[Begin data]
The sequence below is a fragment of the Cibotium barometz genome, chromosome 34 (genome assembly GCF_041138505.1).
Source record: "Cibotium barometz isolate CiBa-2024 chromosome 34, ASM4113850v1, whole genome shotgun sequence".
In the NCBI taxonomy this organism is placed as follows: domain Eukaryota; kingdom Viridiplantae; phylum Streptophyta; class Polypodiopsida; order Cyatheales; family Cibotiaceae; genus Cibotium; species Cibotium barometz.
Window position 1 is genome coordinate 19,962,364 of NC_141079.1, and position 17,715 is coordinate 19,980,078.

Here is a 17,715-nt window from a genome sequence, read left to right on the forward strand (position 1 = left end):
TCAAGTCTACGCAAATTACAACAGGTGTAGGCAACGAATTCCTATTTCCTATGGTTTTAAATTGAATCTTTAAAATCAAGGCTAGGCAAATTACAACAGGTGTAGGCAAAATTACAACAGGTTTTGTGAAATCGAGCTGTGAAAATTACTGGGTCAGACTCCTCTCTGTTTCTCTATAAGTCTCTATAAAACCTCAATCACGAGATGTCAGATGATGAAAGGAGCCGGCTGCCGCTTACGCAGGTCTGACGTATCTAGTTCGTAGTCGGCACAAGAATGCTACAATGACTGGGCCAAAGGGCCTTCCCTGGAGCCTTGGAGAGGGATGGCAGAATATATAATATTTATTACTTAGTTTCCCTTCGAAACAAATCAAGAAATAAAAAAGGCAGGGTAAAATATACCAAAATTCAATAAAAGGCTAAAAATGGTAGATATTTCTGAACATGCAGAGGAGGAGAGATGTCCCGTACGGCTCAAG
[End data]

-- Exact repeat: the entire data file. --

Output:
The sequence below is a fragment of the Cibotium barometz genome, chromosome 34 (genome assembly GCF_041138505.1).
Source record: "Cibotium barometz isolate CiBa-2024 chromosome 34, ASM4113850v1, whole genome shotgun sequence".
In the NCBI taxonomy this organism is placed as follows: domain Eukaryota; kingdom Viridiplantae; phylum Streptophyta; class Polypodiopsida; order Cyatheales; family Cibotiaceae; genus Cibotium; species Cibotium barometz.
Window position 1 is genome coordinate 19,962,364 of NC_141079.1, and position 17,715 is coordinate 19,980,078.

Here is a 17,715-nt window from a genome sequence, read left to right on the forward strand (position 1 = left end):
TCAAGTCTACGCAAATTACAACAGGTGTAGGCAACGAATTCCTATTTCCTATGGTTTTAAATTGAATCTTTAAAATCAAGGCTAGGCAAATTACAACAGGTGTAGGCAAAATTACAACAGGTTTTGTGAAATCGAGCTGTGAAAATTACTGGGTCAGACTCCTCTCTGTTTCTCTATAAGTCTCTATAAAACCTCAATCACGAGATGTCAGATGATGAAAGGAGCCGGCTGCCGCTTACGCAGGTCTGACGTATCTAGTTCGTAGTCGGCACAAGAATGCTACAATGACTGGGCCAAAGGGCCTTCCCTGGAGCCTTGGAGAGGGATGGCAGAATATATAATATTTATTACTTAGTTTCCCTTCGAAACAAATCAAGAAATAAAAAAGGCAGGGTAAAATATACCAAAATTCAATAAAAGGCTAAAAATGGTAGATATTTCTGAACATGCAGAGGAGGAGAGATGTCCCGTACGGCTCAAG